nytheatre.com review by Lucile Scott
October 4, 2009
Chris Weikel's Penny Penniworth, presented by Emerging Artists Theatre, is a smart farcical romp through 19th century literary allusions with a sharp ensemble of character actors who slide smoothly from character to character and gender to gender, swinging masculine capes into skirts and back again. Billed as Charles Dickens's "lost" epic as mounted by a short-staffed theatre troupe with Royal Shakespeare Company aspirations, the play follows the young Penny Penniworth through a satirical struggle, familiar to any reader of 19th century British literature, to overcome genteel poverty and find true love. However, unlike in more serious fare, the well-worn archetypes in Penny's Victorian England have magnetized skulls, horrendous stutters, mistaken identities, and funny and punny names like Malodorous Dump and Miss Havasnort, the latter a more goodhearted takeoff of Great Expectations' reclusive, vindictive Miss Havisham, played with a highly entertaining British stiff upper lip-like irony by Ellen Reilly.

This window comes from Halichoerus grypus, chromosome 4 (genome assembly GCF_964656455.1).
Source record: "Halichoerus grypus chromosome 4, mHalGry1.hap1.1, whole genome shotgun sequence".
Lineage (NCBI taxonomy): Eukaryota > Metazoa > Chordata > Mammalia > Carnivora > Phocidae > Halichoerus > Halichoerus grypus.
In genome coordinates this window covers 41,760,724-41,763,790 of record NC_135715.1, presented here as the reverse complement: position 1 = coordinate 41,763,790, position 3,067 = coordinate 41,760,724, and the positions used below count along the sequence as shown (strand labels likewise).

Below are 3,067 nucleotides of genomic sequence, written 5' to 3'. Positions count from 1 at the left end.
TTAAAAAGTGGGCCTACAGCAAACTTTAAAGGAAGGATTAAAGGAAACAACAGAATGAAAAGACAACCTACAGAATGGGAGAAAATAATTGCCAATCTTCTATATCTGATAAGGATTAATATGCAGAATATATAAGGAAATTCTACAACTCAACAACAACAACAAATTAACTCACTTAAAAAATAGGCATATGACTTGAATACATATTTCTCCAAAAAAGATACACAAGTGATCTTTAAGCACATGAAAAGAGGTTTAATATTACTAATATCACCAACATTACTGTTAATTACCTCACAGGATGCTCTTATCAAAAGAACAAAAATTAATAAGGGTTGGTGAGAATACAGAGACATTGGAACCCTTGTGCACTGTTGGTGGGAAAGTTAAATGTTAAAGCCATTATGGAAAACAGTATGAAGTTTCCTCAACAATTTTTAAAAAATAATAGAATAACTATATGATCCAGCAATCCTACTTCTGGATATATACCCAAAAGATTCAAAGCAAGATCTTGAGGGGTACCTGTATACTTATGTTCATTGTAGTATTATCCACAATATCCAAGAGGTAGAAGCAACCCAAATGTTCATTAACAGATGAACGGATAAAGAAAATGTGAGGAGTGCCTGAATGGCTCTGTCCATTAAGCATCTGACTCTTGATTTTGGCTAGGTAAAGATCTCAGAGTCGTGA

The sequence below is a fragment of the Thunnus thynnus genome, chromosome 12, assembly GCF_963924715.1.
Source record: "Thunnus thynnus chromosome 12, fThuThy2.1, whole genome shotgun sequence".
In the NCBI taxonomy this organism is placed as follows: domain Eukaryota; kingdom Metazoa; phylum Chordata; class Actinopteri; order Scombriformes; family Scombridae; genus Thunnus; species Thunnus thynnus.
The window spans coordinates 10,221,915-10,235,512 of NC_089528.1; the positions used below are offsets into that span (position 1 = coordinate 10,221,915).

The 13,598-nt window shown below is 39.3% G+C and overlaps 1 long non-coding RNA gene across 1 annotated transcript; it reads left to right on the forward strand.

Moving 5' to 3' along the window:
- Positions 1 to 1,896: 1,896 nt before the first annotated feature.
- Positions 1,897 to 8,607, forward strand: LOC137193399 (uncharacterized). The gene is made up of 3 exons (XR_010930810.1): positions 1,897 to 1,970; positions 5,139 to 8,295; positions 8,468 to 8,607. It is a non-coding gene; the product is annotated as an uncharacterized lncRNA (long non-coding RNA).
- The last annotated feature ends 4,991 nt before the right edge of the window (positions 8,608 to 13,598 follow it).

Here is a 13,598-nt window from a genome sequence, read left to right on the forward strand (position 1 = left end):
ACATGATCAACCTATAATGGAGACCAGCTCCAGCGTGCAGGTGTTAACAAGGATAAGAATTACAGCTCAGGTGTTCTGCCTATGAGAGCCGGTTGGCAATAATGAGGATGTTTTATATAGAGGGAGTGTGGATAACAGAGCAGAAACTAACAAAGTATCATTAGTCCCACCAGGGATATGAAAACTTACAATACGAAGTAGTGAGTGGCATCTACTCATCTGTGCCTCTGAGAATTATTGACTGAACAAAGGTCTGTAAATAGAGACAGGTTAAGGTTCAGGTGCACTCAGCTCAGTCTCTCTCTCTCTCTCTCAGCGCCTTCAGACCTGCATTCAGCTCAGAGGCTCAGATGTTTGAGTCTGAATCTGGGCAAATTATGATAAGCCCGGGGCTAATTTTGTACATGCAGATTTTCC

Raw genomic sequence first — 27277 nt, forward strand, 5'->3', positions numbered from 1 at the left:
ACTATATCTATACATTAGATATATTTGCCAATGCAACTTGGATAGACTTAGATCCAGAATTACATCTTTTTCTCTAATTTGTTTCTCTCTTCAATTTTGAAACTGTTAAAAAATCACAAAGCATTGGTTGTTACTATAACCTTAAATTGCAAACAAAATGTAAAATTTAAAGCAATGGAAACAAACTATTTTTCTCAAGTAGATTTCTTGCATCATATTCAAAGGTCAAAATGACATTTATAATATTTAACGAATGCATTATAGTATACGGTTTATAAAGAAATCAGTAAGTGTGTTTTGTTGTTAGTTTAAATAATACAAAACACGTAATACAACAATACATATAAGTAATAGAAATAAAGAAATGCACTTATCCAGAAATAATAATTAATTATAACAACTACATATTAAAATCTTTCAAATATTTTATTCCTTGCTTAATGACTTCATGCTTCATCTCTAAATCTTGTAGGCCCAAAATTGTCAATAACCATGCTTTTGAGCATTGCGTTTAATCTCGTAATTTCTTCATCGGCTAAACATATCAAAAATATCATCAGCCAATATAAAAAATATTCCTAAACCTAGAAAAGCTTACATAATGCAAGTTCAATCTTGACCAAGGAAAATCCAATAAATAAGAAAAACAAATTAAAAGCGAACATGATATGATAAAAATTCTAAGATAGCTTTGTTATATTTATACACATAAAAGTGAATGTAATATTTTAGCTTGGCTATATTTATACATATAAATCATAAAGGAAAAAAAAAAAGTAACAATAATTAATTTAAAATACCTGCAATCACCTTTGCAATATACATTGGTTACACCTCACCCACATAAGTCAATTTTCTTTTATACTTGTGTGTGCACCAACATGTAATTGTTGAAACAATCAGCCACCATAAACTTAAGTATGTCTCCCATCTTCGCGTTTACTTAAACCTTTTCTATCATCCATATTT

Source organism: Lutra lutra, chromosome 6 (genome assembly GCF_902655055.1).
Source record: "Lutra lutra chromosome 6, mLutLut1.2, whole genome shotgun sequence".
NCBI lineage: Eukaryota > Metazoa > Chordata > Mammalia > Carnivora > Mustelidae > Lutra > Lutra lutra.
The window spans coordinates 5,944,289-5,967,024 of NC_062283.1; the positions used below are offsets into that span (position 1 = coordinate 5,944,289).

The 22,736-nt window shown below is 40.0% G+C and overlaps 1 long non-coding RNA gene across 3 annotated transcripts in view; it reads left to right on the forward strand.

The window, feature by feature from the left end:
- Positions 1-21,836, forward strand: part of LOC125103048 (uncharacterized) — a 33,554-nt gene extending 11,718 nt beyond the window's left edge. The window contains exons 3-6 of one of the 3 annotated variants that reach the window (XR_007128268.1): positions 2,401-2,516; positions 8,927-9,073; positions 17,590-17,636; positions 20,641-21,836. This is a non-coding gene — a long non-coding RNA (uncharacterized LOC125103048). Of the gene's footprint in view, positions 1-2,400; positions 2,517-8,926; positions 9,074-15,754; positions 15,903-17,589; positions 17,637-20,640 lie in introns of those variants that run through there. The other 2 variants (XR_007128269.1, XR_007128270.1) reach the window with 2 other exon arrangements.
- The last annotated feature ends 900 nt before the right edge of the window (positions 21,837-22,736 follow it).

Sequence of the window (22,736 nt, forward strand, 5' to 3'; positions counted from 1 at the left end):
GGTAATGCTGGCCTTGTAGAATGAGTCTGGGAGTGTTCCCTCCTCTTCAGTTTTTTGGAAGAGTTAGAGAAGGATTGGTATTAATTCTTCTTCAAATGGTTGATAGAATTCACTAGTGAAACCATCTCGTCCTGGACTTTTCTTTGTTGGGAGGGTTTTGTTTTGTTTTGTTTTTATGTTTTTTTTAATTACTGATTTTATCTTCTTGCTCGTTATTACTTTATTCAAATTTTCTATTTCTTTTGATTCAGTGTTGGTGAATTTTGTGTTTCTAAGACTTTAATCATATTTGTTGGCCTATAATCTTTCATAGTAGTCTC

All four actors are excellent and the skilled direction by Mark Finley keeps the action flowing in a breakneck onslaught that manages to convincingly conjure many settings and moods amidst a virtually non-existent set. Reilly and Jason O'Connell, who plays the villainous Rupert Stryfe, Heir to the House of Stryfe, among others, are the most suited to this type of theatre and bring a heart and dignity to their sundry farcical characters. The play is a high-speed funny time, but a farce to the end, without so much as a heartfelt line or subplot, meaning nothing is at stake and the high energy and punny jokes must sustain us. But all the elements are expertly executed with the sort of campy humor that simultaneously makes you laugh and groan and, in that sense, indeed gives you your "penny's worth."